A teensy little mud island off the coast of Pakistan has subsided from sea erosion just six years after forming from an earthquake-triggered mud volcano, reports NASA Earth Observatory.
Zalzala Koh, which means Earthquake Mountain in Urdu, formed in 2013 after a 7.7-magnitude earthquake rocked western Pakistan. Measuring just 20 meters (65 feet) high, 90 meters (295 feet) wide, and 40 meters (130 feet) long, the island was made after the quake triggered a mud volcano – a buildup of sediment caused by tectonic plate activity.
Islands created by mud volcanoes in this area come and go. Each year, the Arabian plate sinks a few centimeters beneath the Eurasian plate, a process known as subduction, which pushes soft sediments onto the edge of the Eurasian plate. Subduction usually creates volcanoes, but the arid region of Pakistan is home to volcanoes that spew mud and methane rather than lava, ash, and sulfur dioxide. The two plates rubbing together builds pressure and intense heat, ultimately melting rocks to magma that conspires with hot volcanic gases to warm the water's subsurface. This process can turn the water acidic to the point of being able to dissolve rock. The hot, gaseous mud mixture can seep to the surface over time and “erupt” to form small mud islands.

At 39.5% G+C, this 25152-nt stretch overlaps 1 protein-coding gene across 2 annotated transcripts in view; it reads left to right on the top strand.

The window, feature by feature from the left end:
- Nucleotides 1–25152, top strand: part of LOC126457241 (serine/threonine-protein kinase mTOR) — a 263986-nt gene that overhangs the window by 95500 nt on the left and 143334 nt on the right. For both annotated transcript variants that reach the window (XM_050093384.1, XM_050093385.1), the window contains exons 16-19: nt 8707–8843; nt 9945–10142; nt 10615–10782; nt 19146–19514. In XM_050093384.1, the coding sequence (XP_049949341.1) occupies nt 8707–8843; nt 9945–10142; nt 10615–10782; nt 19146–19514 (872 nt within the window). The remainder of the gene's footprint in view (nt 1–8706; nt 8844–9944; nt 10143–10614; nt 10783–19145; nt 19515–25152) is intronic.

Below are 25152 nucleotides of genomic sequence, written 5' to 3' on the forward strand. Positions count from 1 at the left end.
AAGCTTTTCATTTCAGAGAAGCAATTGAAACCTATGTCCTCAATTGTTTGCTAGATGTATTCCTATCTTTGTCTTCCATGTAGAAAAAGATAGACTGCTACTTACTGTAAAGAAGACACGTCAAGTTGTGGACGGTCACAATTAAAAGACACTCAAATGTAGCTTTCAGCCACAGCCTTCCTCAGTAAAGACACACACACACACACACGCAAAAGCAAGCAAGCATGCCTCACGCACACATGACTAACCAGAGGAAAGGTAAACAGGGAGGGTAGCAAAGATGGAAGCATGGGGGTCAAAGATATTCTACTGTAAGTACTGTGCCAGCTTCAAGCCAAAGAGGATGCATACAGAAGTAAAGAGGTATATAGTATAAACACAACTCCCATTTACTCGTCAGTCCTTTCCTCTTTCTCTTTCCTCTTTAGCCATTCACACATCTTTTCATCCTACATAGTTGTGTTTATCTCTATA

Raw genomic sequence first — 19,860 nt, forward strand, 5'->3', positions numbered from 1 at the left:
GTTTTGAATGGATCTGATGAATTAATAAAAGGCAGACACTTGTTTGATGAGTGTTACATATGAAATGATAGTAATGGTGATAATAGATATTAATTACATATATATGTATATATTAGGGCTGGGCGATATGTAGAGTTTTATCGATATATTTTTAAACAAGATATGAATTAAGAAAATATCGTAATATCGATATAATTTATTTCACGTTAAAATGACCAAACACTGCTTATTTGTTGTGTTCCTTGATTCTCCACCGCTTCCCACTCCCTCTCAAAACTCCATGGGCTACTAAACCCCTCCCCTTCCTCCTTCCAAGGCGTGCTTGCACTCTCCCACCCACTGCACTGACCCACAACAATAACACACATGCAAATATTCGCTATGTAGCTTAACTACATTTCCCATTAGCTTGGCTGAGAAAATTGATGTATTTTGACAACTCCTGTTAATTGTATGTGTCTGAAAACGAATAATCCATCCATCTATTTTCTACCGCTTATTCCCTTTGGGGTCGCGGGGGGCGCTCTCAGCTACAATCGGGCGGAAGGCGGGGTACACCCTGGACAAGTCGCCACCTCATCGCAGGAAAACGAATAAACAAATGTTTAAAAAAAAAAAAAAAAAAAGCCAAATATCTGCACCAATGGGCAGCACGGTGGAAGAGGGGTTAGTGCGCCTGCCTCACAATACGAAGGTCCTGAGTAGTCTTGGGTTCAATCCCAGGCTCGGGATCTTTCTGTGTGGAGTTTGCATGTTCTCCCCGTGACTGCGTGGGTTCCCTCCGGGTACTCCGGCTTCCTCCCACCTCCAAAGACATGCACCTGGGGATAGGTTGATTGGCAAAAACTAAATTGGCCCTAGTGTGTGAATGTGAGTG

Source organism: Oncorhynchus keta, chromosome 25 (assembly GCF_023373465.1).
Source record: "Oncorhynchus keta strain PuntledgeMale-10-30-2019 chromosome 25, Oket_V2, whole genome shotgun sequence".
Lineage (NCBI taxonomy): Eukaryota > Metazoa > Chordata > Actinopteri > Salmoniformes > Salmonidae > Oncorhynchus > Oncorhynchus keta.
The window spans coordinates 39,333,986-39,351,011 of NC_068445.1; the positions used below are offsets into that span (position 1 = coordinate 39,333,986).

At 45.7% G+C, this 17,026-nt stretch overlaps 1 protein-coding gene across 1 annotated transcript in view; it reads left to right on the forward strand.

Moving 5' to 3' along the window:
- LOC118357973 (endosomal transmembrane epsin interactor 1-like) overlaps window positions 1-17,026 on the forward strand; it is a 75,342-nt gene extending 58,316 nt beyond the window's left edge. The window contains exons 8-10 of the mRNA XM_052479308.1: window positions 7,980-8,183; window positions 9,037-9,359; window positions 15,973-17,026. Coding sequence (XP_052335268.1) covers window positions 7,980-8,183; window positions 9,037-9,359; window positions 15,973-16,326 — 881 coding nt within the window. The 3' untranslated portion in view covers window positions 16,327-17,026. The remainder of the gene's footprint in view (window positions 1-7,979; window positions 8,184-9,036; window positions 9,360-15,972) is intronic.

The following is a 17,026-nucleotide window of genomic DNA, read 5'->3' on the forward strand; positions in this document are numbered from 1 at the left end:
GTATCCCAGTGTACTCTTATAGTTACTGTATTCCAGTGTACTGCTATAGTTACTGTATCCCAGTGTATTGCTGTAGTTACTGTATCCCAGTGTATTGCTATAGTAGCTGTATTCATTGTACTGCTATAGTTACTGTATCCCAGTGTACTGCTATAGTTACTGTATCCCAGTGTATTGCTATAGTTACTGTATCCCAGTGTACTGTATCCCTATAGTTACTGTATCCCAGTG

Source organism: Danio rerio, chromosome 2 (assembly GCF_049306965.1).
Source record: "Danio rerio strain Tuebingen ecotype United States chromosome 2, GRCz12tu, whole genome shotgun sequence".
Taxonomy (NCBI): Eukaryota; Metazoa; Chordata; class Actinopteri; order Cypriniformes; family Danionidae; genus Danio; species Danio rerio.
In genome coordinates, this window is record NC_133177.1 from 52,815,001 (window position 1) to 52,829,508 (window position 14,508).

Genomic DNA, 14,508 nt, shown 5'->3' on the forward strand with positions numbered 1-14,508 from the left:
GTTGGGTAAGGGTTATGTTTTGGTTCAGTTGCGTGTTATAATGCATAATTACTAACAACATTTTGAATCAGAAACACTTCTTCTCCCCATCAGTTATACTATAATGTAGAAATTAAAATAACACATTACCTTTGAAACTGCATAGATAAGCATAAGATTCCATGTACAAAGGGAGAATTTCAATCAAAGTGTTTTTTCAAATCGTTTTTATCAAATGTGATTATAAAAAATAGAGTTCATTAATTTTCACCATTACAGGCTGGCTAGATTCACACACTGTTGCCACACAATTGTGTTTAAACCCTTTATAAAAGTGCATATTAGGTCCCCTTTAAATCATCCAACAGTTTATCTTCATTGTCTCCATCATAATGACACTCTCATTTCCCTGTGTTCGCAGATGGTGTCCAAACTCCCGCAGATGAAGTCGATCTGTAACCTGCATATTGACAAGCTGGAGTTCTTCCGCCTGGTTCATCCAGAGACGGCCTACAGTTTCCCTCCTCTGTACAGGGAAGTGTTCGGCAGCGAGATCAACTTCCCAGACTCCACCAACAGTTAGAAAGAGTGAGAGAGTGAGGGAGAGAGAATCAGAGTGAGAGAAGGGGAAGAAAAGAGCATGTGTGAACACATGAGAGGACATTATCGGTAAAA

These islands don’t last long as tidal influences and pummeling waves eventually wash the sediment away. In the years that followed its creation, Zalzala Koh was tracked by occasional Landsat images from space. By 2016, little was left of the island and satellite images confirmed that the tides of the Arabian Sea had washed the island away.
“Zalzala Koh may be out of sight for now, but that does not mean it is completely gone,” said the space agency in a statement. This year, Landsat imagery picked up traces of the island and just last month scientists spotted sediment trails “circulating around the submerged base.”
Malan Island, also made of mud, is located about 125 kilometers (75 miles) east of Salzala Koh. In the last seven decades, Malan has emerged and disappeared four times, appearing in November 1945 and again in 1999, 2010, and 2013. Similarly, Malan was made up of mud from circular vents that spewed a “mud slurry” and methane gas, according to a 2017 study published in the Journal of the Geological Society of India.